Billy’s Secret String Treatment

(Updated 12/19/19)

I get questions from folks regarding strings for instruments, what brands I prefer, what type strings, how often do I change them, clean them, etc.

Regarding brands and gauges, my first answer is usually this.  "It's a matter of personal preference.  Everyone has their own take on strings, and how they sound.  No doubt, everyone hears things a bit differently.

However, I've done a lot of experimenting over the years, and as a general rule, these are my preferences for acoustic instruments:

1.  D'Addario guitar strings.  They are consistently at the top of the heap for tone, quality, price and sound.  They vacuum seal their strings, so you can buy them and store them, and still have confidence they have not degraded when sitting in your closet.  I remember one Christmas, I bought several cases of high quality strings marketed by a prominent guitar manufacturer.  The first couple sets were terrific.  The strings were in paper envelopes, and not vacuum sealed.  By next year's end, I had several dozen sets of strings which were showing signs of corrosion and deterioration, presumably caused by variations in humidity and temperature while in storage.  That won't happen with D'Addario strings. Taking their lead, other manufacturers are vacuum sealing their offerings.  Remember, strings have a shelf life, if they're not properly sealed or otherwise protected, they will deteriorate.  'Nuff said about that.

2.  I use Phosphor Bronze strings exclusively.  This a matter of personal preference, others may chose differently for good reasons of their own.  I find their tonal range superior, with a bit more heft on the bass side.  They are also more durable.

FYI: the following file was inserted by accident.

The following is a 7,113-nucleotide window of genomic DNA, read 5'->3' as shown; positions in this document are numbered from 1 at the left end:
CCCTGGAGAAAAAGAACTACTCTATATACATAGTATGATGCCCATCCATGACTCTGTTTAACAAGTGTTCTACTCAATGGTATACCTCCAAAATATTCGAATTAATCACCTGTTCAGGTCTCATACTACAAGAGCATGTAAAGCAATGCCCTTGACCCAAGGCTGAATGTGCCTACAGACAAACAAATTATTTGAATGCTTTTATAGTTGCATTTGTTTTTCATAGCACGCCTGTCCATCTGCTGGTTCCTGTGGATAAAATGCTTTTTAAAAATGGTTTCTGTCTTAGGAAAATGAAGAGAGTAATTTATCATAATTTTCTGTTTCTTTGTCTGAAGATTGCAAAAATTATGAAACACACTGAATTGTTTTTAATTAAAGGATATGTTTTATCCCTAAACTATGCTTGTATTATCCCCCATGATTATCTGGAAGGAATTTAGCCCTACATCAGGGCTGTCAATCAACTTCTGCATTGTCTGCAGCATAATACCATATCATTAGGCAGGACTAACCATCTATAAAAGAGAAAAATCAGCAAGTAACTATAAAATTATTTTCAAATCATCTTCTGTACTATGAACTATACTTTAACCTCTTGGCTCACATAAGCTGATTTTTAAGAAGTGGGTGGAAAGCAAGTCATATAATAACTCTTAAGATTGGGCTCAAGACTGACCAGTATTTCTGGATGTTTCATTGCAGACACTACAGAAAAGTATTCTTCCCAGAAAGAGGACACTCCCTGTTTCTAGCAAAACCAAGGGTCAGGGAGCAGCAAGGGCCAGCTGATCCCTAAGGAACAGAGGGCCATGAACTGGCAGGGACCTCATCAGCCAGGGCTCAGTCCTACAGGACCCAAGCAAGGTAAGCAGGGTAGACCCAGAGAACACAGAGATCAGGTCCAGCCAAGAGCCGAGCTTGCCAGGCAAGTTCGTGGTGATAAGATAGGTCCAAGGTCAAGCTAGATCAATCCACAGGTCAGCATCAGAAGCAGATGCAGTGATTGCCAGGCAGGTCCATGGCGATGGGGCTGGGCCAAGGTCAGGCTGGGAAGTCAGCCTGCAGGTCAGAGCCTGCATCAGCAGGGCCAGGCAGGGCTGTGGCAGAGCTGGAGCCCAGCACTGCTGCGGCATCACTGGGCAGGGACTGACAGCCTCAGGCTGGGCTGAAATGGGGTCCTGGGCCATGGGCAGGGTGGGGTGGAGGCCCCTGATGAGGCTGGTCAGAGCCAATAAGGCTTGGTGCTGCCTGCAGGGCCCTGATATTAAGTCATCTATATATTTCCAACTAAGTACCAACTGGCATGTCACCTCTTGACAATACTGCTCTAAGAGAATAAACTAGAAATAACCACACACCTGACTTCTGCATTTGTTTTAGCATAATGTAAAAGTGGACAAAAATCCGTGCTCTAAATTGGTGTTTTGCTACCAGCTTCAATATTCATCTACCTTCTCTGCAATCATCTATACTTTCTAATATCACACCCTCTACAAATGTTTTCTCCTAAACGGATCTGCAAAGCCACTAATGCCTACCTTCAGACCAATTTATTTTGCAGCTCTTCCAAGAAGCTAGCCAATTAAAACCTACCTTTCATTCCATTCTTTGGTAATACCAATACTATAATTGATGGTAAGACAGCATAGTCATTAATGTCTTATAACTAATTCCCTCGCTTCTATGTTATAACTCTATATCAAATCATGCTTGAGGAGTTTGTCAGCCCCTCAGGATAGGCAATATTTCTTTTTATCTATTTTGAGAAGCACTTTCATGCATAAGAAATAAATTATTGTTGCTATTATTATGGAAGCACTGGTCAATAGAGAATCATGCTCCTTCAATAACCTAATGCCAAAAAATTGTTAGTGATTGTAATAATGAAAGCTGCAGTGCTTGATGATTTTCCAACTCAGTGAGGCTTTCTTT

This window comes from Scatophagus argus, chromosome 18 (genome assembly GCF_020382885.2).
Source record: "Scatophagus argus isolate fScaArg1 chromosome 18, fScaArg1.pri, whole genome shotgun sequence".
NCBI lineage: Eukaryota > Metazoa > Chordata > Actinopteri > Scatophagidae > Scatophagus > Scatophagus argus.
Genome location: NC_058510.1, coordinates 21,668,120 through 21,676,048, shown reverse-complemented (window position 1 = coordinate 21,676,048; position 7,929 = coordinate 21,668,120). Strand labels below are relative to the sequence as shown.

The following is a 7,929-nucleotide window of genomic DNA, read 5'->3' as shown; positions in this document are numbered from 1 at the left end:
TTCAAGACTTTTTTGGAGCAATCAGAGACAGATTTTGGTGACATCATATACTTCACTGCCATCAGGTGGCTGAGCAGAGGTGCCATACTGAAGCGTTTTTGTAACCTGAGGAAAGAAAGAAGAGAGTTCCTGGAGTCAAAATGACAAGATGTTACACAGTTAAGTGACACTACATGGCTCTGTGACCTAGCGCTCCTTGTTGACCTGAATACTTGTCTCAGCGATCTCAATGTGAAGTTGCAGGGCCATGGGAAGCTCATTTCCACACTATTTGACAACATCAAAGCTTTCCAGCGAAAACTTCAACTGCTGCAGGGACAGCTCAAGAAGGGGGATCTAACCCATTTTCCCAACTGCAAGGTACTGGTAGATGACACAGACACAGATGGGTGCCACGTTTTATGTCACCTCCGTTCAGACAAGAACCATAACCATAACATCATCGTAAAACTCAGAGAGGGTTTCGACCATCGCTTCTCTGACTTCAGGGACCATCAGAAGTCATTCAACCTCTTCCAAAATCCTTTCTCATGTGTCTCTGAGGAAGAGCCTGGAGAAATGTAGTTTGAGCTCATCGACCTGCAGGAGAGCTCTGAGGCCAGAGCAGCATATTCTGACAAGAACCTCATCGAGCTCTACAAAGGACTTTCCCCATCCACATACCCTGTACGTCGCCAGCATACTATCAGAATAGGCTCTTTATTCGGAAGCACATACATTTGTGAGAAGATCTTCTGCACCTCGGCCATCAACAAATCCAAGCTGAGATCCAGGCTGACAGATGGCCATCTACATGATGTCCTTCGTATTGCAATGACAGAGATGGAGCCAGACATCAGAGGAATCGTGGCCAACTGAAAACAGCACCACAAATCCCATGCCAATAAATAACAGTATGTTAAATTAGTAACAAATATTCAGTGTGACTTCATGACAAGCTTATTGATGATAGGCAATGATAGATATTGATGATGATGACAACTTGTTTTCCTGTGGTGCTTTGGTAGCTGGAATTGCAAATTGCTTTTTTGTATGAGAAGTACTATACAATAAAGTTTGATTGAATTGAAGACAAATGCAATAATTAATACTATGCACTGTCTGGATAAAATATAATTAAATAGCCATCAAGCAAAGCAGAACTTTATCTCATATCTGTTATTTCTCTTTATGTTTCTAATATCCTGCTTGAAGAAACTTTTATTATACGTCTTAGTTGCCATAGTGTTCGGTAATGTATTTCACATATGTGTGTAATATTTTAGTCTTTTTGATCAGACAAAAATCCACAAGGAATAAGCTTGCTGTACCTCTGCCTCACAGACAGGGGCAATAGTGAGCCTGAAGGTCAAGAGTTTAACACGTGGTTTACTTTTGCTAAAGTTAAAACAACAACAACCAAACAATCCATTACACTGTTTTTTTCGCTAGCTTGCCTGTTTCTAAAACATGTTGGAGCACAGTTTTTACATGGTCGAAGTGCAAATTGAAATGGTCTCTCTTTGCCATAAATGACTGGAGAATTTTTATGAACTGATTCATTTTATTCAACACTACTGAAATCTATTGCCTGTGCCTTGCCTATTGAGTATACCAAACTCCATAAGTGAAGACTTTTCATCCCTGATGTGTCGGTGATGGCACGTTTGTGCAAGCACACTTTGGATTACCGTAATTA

3.  I use medium strings on my Martin D-28, and on my Larrivée LV-19.  Those instruments are built to handle the tension and the medium weight gives them a lot of sound projection without loss of clarity.

4.  I sometimes use mediums on my lighter guitars (Martin 000-28 size instruments).  Medium string tension can take those instruments right up to the point where they're being stressed.  Having said that, I've had no issues with any adverse impact on the instruments.  On a high quality instrument like a Martin 000-28EC or comparable, I now tend to go with light gauge strings.  Here's why.  The lighter gauge loses a bit in volume and projection, but picks up more than it loses in tonal clarity.  A high quality guitar build will, on its own merits, give better sound volume and projection, so on something like the 000-28EC model, you'll notice the increase in quality of tone, but will hardly notice any reduction in volume.  I've spoken to top players about this, and they agree.  Pat Donahue, for example, uses lights.

5.  Now, if you don't believe the above, or can't live without volume on your non-dreadnaught instrument, then you might want to check out light-medium strings (heavier gauges on the bottom three strings, lighter gauges on the top three).  I used them for several years and they were fine, except in the end, I didn't feel I was getting enough punch out of the G, B and E strings.  The combined tension on these is less than mediums.  More recently, on my orchestra size guitars, I've been consistently using D’Addario "True Mediums."  These give the same bottom and top gauges that you get with mediums, but are lighter gauges in between.  The combined tension on this package falls closer to lights than to mediums, so they're a very good choice as a solid compromise on the issues of tension, projection and tonal qualities.  Only downside is they're a bit more expensive.